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Spanish Language & Hispanic Studies: Journals and Magazines

A resource guide for faculty and students in the Spanish Section of the Department of World Languages & Cultures at BGSU.

Scholarly Sources

Scholarly Peer-Reviewed Sources

Scholarly journal articles are written by experts, like professors, scientists, or practicing psychologists. They are also written for experts or students, so they are written at a higher level than popular sources, like newspapers and magazines. Scholarly journals use a process call peer review, which means that other experts read and review each article before it is published. 


Beware: Scholarly journals can contain non-scholarly articles!

For example, many scholarly journals publish book reviews and letters to the editor. These are not peer-reviewed, but they will show up in database search results even if you check the option to receive only results from scholarly/academic journals.

Luckily, you can spot these articles easily. They don't cite their sources formally, they don't have formal sections, and they are often very short. Many databases also label these types of articles to make it easier for you.

Spotting Bad Science

Although scholarly journals tend to be more credible than other forms of information (because of the peer review process), that doesn't mean that they are above reproach. There is still a lot of bad science out there! So how do you spot it? The 12 flags below are signs that you may be looking at bad science. 

  1. Sensationalised headlines: at best, news headlines over-simplify scientific findings. At worst, they misrepresent them.
  2. Misinterpreted results: news articles can distort or misinterpret research findings. Whenever possible, find the original research article.
  3. Conflicts of interest: Many companies employ scientists to conduct and publish research. This alone doesn't invalidate the results but it should be kept in mind.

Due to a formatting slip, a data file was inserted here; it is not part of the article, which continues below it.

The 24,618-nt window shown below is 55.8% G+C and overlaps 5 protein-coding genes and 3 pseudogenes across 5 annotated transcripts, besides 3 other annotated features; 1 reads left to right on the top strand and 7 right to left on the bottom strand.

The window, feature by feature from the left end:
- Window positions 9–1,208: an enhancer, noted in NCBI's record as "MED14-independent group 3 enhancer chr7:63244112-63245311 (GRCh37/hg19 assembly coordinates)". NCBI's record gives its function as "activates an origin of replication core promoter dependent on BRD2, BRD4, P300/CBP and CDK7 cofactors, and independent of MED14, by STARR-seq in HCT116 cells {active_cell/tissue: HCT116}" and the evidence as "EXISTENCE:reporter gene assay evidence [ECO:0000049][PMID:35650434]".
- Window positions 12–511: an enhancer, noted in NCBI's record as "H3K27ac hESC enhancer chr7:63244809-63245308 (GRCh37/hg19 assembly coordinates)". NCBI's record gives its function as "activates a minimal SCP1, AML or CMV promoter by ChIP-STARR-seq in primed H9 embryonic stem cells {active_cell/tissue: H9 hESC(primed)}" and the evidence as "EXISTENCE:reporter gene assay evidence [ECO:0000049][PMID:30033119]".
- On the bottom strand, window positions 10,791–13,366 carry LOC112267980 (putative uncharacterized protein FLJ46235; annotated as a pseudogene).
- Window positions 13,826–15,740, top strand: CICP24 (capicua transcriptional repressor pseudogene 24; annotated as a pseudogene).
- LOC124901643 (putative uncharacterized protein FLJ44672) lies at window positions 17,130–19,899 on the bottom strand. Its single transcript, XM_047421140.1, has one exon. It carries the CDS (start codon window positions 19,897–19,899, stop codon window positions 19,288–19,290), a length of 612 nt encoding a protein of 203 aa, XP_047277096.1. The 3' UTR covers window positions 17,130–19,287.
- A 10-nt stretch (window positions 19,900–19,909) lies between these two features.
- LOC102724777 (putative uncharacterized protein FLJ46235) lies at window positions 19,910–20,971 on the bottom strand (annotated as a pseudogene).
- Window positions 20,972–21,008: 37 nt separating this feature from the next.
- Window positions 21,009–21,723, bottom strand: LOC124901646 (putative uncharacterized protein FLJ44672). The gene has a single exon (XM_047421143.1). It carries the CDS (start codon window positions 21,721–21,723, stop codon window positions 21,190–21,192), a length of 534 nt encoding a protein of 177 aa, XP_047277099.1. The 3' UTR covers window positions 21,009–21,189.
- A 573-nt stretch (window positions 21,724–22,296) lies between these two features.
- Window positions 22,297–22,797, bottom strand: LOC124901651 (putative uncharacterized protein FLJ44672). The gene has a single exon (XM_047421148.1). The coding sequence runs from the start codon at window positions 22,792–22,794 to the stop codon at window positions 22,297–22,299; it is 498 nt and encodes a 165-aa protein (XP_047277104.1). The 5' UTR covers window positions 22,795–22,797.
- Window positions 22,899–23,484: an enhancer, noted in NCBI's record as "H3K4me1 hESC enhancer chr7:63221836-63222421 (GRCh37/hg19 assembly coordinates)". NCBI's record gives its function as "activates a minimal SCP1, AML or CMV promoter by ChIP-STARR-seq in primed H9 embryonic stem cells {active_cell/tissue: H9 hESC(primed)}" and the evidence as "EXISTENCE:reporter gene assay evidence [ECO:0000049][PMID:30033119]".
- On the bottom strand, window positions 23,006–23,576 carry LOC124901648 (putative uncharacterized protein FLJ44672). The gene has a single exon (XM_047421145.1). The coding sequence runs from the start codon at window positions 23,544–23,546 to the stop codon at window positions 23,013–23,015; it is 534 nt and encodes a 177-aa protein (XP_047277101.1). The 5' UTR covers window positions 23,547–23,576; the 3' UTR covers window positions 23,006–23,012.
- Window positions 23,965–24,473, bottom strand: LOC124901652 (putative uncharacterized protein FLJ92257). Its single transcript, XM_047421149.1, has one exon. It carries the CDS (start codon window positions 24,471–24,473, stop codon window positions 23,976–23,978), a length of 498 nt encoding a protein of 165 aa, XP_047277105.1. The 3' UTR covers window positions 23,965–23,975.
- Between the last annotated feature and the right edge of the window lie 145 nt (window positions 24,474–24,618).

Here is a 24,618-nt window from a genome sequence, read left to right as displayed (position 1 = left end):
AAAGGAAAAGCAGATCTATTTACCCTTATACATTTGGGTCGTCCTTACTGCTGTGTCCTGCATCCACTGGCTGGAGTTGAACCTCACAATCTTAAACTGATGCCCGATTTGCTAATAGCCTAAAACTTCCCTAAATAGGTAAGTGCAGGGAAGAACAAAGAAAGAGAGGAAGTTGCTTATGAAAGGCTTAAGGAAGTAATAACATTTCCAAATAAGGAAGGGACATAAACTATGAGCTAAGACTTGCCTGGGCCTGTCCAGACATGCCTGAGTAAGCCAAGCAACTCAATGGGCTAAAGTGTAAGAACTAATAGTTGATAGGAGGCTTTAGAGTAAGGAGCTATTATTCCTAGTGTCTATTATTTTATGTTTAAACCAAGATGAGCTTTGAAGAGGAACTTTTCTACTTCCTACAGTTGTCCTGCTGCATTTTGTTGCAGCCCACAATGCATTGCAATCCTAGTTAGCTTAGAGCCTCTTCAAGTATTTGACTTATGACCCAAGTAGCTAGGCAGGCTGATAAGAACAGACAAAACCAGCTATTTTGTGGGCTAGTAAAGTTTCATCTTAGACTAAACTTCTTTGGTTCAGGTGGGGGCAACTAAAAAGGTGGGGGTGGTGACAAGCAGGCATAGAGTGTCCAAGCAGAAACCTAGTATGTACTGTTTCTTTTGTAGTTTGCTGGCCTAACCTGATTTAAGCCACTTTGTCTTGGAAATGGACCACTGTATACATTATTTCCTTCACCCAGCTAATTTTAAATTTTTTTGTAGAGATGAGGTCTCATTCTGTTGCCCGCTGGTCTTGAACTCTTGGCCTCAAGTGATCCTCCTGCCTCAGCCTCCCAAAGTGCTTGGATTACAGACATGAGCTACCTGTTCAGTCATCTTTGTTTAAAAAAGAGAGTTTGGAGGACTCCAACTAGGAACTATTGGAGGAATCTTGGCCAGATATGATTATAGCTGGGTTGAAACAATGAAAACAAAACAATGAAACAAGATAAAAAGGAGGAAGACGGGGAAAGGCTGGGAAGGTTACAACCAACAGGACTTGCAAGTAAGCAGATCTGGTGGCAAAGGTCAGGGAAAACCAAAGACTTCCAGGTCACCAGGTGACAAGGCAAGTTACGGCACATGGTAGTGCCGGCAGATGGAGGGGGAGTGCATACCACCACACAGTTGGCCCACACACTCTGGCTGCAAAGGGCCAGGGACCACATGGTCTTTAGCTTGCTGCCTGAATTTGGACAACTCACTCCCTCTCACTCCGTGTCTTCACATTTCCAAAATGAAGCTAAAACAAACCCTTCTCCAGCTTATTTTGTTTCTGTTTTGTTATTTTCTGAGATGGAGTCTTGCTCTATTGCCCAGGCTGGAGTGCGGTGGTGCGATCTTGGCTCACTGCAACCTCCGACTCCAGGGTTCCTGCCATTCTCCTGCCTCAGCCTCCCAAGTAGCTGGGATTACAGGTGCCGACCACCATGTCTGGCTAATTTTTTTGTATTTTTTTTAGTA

4. Correlation & causation: A correlation between variables doesn't mean one causes the other. Be sure to understand the difference.
  5. Unsupported conclusions: Studies should be clear on the facts they prove and which conclusions are unsupported.
  6. Problems with sample size: In trials, the smaller a sample size, the lower the confidence in the results from that sample. Conclusions can still be valid but larger samples often give more representative results.
  7. Unrepresentative samples used: In human trials, subjects are selected that are representative of a larger population.
  8. No control group used: In clinical trials, results from test subjects should be compared to a 'control group' not given the substance being tested.
  9. No blind testing used: to try and prevent bias, subjects should not know if they are in the test or the control group. In 'double blind' testing, even researchers don't know which group subjects are in until after testing.
  10. Selective reporting of data: Also known as 'cherry picking', this involves selecting data from results which supports the conclusion of the research, whilst ignoring those that do not.
  11. Unreplicable results: Results should be replicable by independent research and tested over a wide range of conditions where possible to ensure they are consistent.
  12. Non-peer reviewed material: Peer review is an important part of the scientific process. Research that has not gone through this process is not as reputable and may be flawed.

Source: Knigel Holmes on Nodes of Science